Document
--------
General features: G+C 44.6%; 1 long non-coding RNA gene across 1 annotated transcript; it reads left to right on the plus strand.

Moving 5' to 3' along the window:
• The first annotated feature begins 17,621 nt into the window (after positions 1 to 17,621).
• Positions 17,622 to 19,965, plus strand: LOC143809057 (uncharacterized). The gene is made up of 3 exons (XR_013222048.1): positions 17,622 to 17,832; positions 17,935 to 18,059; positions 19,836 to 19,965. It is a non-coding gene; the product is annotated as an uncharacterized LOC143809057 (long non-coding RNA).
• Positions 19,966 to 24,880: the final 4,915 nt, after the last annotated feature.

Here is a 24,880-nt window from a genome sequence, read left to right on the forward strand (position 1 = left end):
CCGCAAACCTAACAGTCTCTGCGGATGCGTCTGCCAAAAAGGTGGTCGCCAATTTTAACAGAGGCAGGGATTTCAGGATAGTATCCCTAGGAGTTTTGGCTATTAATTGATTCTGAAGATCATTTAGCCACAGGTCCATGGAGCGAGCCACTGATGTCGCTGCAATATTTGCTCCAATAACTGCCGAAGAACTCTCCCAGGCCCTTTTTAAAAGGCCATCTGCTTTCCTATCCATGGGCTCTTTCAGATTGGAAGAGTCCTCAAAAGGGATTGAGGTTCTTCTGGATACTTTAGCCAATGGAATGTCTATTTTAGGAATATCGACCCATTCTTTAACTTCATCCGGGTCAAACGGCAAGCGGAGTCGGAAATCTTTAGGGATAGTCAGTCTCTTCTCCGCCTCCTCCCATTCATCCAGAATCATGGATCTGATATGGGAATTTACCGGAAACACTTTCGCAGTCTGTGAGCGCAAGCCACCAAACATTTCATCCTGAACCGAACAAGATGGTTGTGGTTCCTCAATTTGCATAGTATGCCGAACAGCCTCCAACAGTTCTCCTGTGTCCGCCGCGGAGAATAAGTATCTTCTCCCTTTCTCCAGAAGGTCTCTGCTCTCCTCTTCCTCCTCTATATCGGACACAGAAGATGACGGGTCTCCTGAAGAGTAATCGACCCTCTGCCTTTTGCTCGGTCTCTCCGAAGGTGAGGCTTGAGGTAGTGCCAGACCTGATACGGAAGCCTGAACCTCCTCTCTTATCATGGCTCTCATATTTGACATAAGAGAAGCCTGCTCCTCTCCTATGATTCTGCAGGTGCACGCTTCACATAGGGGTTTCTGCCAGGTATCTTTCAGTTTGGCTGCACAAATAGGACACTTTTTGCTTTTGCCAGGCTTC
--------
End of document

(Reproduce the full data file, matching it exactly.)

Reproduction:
General features: G+C 44.6%; 1 long non-coding RNA gene across 1 annotated transcript; it reads left to right on the plus strand.

Moving 5' to 3' along the window:
• The first annotated feature begins 17,621 nt into the window (after positions 1 to 17,621).
• Positions 17,622 to 19,965, plus strand: LOC143809057 (uncharacterized). The gene is made up of 3 exons (XR_013222048.1): positions 17,622 to 17,832; positions 17,935 to 18,059; positions 19,836 to 19,965. It is a non-coding gene; the product is annotated as an uncharacterized LOC143809057 (long non-coding RNA).
• Positions 19,966 to 24,880: the final 4,915 nt, after the last annotated feature.

Here is a 24,880-nt window from a genome sequence, read left to right on the forward strand (position 1 = left end):
CCGCAAACCTAACAGTCTCTGCGGATGCGTCTGCCAAAAAGGTGGTCGCCAATTTTAACAGAGGCAGGGATTTCAGGATAGTATCCCTAGGAGTTTTGGCTATTAATTGATTCTGAAGATCATTTAGCCACAGGTCCATGGAGCGAGCCACTGATGTCGCTGCAATATTTGCTCCAATAACTGCCGAAGAACTCTCCCAGGCCCTTTTTAAAAGGCCATCTGCTTTCCTATCCATGGGCTCTTTCAGATTGGAAGAGTCCTCAAAAGGGATTGAGGTTCTTCTGGATACTTTAGCCAATGGAATGTCTATTTTAGGAATATCGACCCATTCTTTAACTTCATCCGGGTCAAACGGCAAGCGGAGTCGGAAATCTTTAGGGATAGTCAGTCTCTTCTCCGCCTCCTCCCATTCATCCAGAATCATGGATCTGATATGGGAATTTACCGGAAACACTTTCGCAGTCTGTGAGCGCAAGCCACCAAACATTTCATCCTGAACCGAACAAGATGGTTGTGGTTCCTCAATTTGCATAGTATGCCGAACAGCCTCCAACAGTTCTCCTGTGTCCGCCGCGGAGAATAAGTATCTTCTCCCTTTCTCCAGAAGGTCTCTGCTCTCCTCTTCCTCCTCTATATCGGACACAGAAGATGACGGGTCTCCTGAAGAGTAATCGACCCTCTGCCTTTTGCTCGGTCTCTCCGAAGGTGAGGCTTGAGGTAGTGCCAGACCTGATACGGAAGCCTGAACCTCCTCTCTTATCATGGCTCTCATATTTGACATAAGAGAAGCCTGCTCCTCTCCTATGATTCTGCAGGTGCACGCTTCACATAGGGGTTTCTGCCAGGTATCTTTCAGTTTGGCTGCACAAATAGGACACTTTTTGCTTTTGCCAGGCTTC